NFT enables gamers to have digital property rights

Every day we hear more engagement from big industry players (e.g. Epic Games and Roblox) as we approach the Metaverse, a continuously shared virtual environment with digitally connected experiences. The point is, none of this matters until internet users can actually own digital assets. And it all starts with playing the game.

Video games make us feel like we can do anything. These virtual worlds with limitless potential allow us to transcend the reality of everyday life and become heroes. They make us feel that our fate is in our own hands.

Games and players

Good Life Simulation Game: Players receive rewards for collecting values, advancing ranks, and gaining status. These goals are a top priority for gamers, and each week, gamers spend an average of around 30 hours playing games, interacting on game forums, and participating in game streams. They also spend a lot of money on in-app purchases like weapons and armor to improve their gameplay or just to look cool. You can even pay to speed up your progress and level up faster.

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It could be argued that it is wrong to be “successful” in these games. As a species, we spend a lot of time in simulated environments, indulging in our nature and economic potential. The traditional video game is one of the most controlled, constrained, and secluded worlds imaginable: beautiful walled gardens for gamers to play in – and only there. Any sense of freedom or possession a gamer feels is an illusion, as publishers and gaming platforms actually control your game and your Metaverse experience.

Valued at more than $ 170 billion and growing, the global games industry is valued more than movies and music combined. Game publishers who feel they have to strictly control games to protect their winnings are at risk.

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Game against real world: conflict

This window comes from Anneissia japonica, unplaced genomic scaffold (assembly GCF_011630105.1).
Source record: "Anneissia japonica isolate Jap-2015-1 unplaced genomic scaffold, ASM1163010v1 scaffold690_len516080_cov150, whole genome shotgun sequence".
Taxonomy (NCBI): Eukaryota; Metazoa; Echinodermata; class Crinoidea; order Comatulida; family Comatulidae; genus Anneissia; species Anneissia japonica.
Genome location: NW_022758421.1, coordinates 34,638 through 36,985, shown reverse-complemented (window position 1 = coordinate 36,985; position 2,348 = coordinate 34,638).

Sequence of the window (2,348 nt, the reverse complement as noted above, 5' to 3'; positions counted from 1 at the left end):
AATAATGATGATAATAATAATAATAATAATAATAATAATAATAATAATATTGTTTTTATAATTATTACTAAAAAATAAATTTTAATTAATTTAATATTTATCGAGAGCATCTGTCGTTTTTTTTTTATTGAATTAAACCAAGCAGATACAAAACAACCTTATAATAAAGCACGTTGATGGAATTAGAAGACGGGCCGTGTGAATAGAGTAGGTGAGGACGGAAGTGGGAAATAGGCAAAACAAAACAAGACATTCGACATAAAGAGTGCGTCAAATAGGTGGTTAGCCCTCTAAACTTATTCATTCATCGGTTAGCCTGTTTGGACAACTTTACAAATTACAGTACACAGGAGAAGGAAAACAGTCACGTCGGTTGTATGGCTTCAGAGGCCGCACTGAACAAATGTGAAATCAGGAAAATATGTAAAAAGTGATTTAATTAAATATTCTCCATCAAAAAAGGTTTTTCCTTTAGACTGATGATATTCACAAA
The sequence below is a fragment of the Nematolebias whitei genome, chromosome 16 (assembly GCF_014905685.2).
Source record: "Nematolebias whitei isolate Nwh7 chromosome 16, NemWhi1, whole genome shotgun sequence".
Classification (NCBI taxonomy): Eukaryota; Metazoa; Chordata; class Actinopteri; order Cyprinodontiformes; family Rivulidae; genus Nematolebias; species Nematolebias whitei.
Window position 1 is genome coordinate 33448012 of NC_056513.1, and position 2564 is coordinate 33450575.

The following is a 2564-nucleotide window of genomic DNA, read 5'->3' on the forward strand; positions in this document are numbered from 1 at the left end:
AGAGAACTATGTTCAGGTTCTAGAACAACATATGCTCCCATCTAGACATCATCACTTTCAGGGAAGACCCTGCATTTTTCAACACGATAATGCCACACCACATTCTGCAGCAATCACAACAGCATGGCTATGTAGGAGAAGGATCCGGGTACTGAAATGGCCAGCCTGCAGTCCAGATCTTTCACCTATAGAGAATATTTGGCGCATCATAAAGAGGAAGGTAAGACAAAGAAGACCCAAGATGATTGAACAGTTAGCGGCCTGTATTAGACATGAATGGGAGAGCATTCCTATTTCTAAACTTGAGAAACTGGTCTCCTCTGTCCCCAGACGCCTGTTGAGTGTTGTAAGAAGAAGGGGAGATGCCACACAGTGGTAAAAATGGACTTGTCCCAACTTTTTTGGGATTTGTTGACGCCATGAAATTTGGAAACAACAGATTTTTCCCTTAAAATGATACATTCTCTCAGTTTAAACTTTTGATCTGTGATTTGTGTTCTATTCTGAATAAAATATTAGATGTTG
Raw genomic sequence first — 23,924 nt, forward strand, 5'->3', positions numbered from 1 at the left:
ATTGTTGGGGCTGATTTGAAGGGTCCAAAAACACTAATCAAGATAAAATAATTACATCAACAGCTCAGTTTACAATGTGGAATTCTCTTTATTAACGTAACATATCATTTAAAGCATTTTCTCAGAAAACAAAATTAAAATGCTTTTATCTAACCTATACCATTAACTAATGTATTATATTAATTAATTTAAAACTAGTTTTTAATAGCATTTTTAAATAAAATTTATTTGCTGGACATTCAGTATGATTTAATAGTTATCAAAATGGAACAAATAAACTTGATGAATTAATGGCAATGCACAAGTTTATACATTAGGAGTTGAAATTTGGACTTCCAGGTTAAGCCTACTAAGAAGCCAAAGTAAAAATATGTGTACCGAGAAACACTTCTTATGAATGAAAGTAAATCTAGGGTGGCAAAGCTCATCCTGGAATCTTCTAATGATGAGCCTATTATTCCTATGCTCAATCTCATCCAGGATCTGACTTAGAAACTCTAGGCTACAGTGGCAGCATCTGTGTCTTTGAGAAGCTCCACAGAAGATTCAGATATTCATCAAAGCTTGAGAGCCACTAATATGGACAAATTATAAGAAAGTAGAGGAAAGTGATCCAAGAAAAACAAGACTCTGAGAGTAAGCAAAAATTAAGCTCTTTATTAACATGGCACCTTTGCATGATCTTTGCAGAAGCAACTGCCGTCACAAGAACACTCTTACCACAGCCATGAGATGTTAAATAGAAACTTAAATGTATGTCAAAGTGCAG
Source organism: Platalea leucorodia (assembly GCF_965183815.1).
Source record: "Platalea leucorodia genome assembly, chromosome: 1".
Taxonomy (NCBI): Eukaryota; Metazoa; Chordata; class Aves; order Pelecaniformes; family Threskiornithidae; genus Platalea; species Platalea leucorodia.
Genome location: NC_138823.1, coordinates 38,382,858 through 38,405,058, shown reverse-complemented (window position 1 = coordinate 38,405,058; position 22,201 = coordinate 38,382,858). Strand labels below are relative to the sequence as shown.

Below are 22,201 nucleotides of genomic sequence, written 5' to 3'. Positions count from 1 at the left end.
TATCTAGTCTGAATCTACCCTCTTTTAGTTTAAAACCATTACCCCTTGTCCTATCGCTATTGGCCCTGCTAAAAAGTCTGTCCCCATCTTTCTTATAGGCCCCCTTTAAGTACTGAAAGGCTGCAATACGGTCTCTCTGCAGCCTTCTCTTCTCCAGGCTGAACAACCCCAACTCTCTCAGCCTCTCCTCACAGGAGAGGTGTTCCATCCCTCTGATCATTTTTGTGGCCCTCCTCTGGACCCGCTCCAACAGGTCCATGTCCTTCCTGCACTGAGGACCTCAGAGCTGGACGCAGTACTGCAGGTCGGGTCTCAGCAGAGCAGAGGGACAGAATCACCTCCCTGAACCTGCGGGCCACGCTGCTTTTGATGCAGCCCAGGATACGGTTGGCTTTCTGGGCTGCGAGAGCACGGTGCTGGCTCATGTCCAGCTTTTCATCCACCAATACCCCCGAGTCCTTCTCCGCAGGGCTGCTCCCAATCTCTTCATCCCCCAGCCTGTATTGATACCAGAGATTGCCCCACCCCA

One example is currently taking place in Chinese courts. Tencent, the world’s largest video game publisher, is suing for $ 6.2 million for allowing Dungeon Fighter Online players to trade virtual currency and other game items on the site.

In court, Tencent stressed its terms and conditions, stating that all virtual items purchased by players have no real value and will forever remain the property of Tencent. Even the game’s virtual currency, which players buy from the platform in exchange for other in-game items, is a “service charge,” according to Tencent they never actually owned those assets.

This is not an isolated incident. Almost every game publisher takes the same approach.

Currently, most traditional games only allow the player a limited, predetermined number of economic activities. Players are required to use the in-game trading system and can only trade certain in-game currencies such as coins, credits, gold and gems. Therefore, in-game content is only valid in the original game.

Because games and content are made available to users on a license basis, it means they are not owned by players – they are hired. And that rental is best of all: players can put years of effort into a single game and spend tens of thousands of dollars amassing assets, but everything can be erased instantly with no need.

This often happens in the game world. Delisted Games is a website that tracks dead games. A recent example of a game facing a premature death is the China-exclusive Call of Duty release, slated to complete in August and has accepted payment for past purchases through the end of June.

The unintended consequences can leave players speechless, such as the case when Ubisoft shut down servers that Might & Magic X: Legacy players have been blocking from their useful purchased content since early June.

Catastrophic outages can occur, such as a fire or flood in a critical data center that wipes out progress, accounts, or even the world. In March, survival game Rust players lost days of progress when the game’s servers literally caught fire. While the problem could be a lot worse, in a game that is played in real time, it is still pretty severe whether or not you can log in.